I will not vote for Obama, so I reject the notion that my vote is tantamount to a vote for Obama. I cannot in good conscience stand before God having knowingly voted for either Obama or Romney, so I also reject the notion that I and others like me are complicit in evil. In fact, it is just the opposite. I recognize that both major parties have put evil men, ready to do the bidding of the international bankers in controlling the population, on the ballot. The fact that they along with their shills in the corporate news media have marginalized viable candidates like Ron Paul to the point of being non-factors does not mean I have to settle for it. Sorry, bankers, globalists who are intent in destroying America as we have known it, I’m sending your menu back. I’ll even go so far as to say at this point that, for a Christian, a vote for Romney just because he is not Obama is a vote to further an evil system.

    I hear the cries, “But we just can’t have four more years of Obama!” But four years (or more) of Romney will give you what? A return to criminalizing the murder of unborn babies? Not hardly. A stronger defense of marriage between one man and one woman? Think again. An end to the unconstitutional, illegal, immoral use of the military to murder people in other countries who have never had a qualm against us? No way; Romney and Paul Ryan are bloodthirsty warmongers of the worst kind.

    So here’s a challenge for those you who insist on voting for Romney while acknowledging him as the “lesser” of two evils: What will YOU do, starting the day after the election, to attempt to improve the choices for the American people in the next election cycle? What will YOU be doing over the next four years to begin to change the political culture in this country, so that the environment is conducive for good men and women to truly have a chance to make difference for life, marriage, and family by gaining elective office in this country?

  • I am so sorry to hear there are people who will stand back and watch the destruction of this great nation without putting up a fight. At least if we get Romney into the White House this country has a chance. Then we need to really be vigilant and let the politicians know we will not stand for “business as usual”. We can make a difference if we VOTE. If we don’t vote, we are part of the problem and we can’t just smugly stand by and say “I don’t like either candidate” so I will just sit back and watch the results of allowing President Obama to turn this country into a place we don’t even recognize. There WILL BE persecution of Christians if he is re-elected and well meaning Christians like yourselves will be partially responsible for this. We can’t just stand back and do nothing! It makes me crazy to think that people would just say “if I can’t have the candidate I want, then I won’t participate in the process”. As a Catholic, the catechism clearly states it is our duty and responsibility to vote and the courageous Bishops this year have made it abundantly clear how we need to look at the issues. God knows Mitt Romney is not perfect… there IS NO PERFECT CANDIDATE other than Jesus Christ. Please prayerfully reconsider this foolish position of not voting at all. We will all pay the price for your failure to vote. God help us. We are really living in troubled times.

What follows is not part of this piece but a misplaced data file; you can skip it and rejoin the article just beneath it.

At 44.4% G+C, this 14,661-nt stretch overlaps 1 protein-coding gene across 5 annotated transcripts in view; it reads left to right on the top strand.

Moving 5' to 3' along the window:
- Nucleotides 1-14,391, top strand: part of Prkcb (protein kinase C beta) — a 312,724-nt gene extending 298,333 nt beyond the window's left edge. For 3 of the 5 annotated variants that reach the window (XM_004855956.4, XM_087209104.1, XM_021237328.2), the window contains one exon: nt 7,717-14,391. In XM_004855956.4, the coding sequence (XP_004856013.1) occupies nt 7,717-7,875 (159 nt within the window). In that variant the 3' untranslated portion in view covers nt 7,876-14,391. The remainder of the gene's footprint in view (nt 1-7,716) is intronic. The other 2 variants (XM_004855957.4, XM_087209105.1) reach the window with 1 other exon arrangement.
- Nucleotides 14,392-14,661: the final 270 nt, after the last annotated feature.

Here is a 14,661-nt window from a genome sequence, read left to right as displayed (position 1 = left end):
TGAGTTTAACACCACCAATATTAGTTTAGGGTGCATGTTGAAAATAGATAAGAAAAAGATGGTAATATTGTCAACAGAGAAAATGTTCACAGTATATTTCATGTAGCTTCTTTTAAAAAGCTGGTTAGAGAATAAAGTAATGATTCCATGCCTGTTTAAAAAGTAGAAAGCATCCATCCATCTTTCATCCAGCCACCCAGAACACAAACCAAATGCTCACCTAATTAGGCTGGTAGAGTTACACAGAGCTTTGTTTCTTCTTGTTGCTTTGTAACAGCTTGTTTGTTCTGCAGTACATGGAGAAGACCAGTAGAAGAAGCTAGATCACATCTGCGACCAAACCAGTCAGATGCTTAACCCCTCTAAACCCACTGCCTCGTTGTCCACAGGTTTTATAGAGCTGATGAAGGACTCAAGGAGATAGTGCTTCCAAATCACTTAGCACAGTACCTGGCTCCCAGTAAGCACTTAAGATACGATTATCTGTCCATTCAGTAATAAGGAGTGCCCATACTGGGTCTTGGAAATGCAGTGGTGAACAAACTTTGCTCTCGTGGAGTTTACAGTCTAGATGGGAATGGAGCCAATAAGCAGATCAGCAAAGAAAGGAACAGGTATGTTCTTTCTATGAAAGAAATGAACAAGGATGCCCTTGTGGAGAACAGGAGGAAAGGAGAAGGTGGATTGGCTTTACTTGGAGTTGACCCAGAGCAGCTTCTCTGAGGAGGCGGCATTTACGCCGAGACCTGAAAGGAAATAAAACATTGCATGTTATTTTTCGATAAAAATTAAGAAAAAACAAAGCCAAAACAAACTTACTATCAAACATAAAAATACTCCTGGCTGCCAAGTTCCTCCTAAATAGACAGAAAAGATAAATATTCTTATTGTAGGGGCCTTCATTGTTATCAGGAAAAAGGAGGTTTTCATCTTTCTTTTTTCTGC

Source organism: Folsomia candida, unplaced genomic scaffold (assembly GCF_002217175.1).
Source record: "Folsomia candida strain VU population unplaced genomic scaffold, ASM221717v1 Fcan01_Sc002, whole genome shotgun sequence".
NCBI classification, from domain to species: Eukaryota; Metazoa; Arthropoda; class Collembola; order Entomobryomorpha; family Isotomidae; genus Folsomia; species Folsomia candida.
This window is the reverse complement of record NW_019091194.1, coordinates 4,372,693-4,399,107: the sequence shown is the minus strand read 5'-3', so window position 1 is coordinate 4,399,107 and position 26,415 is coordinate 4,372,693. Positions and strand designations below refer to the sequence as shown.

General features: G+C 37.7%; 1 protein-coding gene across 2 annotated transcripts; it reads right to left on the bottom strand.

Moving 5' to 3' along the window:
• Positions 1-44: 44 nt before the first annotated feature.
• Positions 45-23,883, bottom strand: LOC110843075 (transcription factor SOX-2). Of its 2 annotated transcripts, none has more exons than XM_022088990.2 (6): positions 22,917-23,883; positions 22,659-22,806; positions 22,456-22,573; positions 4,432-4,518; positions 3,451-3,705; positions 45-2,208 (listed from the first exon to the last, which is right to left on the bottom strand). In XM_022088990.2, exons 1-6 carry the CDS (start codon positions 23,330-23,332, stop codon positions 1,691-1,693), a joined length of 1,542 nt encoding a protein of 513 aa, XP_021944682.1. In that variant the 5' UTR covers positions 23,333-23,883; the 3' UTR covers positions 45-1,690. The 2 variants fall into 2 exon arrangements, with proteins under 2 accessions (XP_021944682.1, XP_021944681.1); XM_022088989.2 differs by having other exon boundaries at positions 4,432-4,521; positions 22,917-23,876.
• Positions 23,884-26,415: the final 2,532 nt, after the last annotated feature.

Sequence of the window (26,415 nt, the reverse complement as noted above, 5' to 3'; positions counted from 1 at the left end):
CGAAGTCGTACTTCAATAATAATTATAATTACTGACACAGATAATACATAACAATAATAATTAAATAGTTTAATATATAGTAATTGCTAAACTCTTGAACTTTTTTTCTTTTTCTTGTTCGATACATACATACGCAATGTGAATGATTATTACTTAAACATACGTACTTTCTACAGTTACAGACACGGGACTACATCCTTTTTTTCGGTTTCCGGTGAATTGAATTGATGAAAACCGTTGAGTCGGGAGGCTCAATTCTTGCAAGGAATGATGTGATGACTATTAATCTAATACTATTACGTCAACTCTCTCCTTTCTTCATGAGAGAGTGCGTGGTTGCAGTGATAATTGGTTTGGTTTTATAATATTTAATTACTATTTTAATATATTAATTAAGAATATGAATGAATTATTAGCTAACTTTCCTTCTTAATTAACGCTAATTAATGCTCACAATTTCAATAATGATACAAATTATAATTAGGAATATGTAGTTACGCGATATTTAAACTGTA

• Even if you despise both presidential candidates, one of them is going to make the next Supreme Court appointments, keeping it conservative, or turning it liberal. So: if you want to preserve what’s left of the Constitution, don’t vote for Obama.
    If on the other hand you want a more socialistic, pro-New World order United States, –by all means vote for Obama.

  • Several have mentioned Supreme Court appointments. Wasn’t it Bush 43 who appointed Chief Justice Roberts, the man who upheld Obamacare? Reagan appointed Sandra Day O’Connor and Anthony Kennedy. Bush 41 gave us David Souter.

    Do not think that Romney’s justices will be better.

    By the by, Famijoly, I could not agree more with you.

  • I to won’t vote for either candidate, in stead of not voting I took my sample ballot and read up on all the others on the ballot running for President. With prayer and much research I came upon a man running named Thomas Hoefling .His bio stated a lot of the same biblical values I believe in.I will be able to vote for him and have no compromising any of the biblical values,no guilt of voting for the best of 2 evils 🙂 Check him out !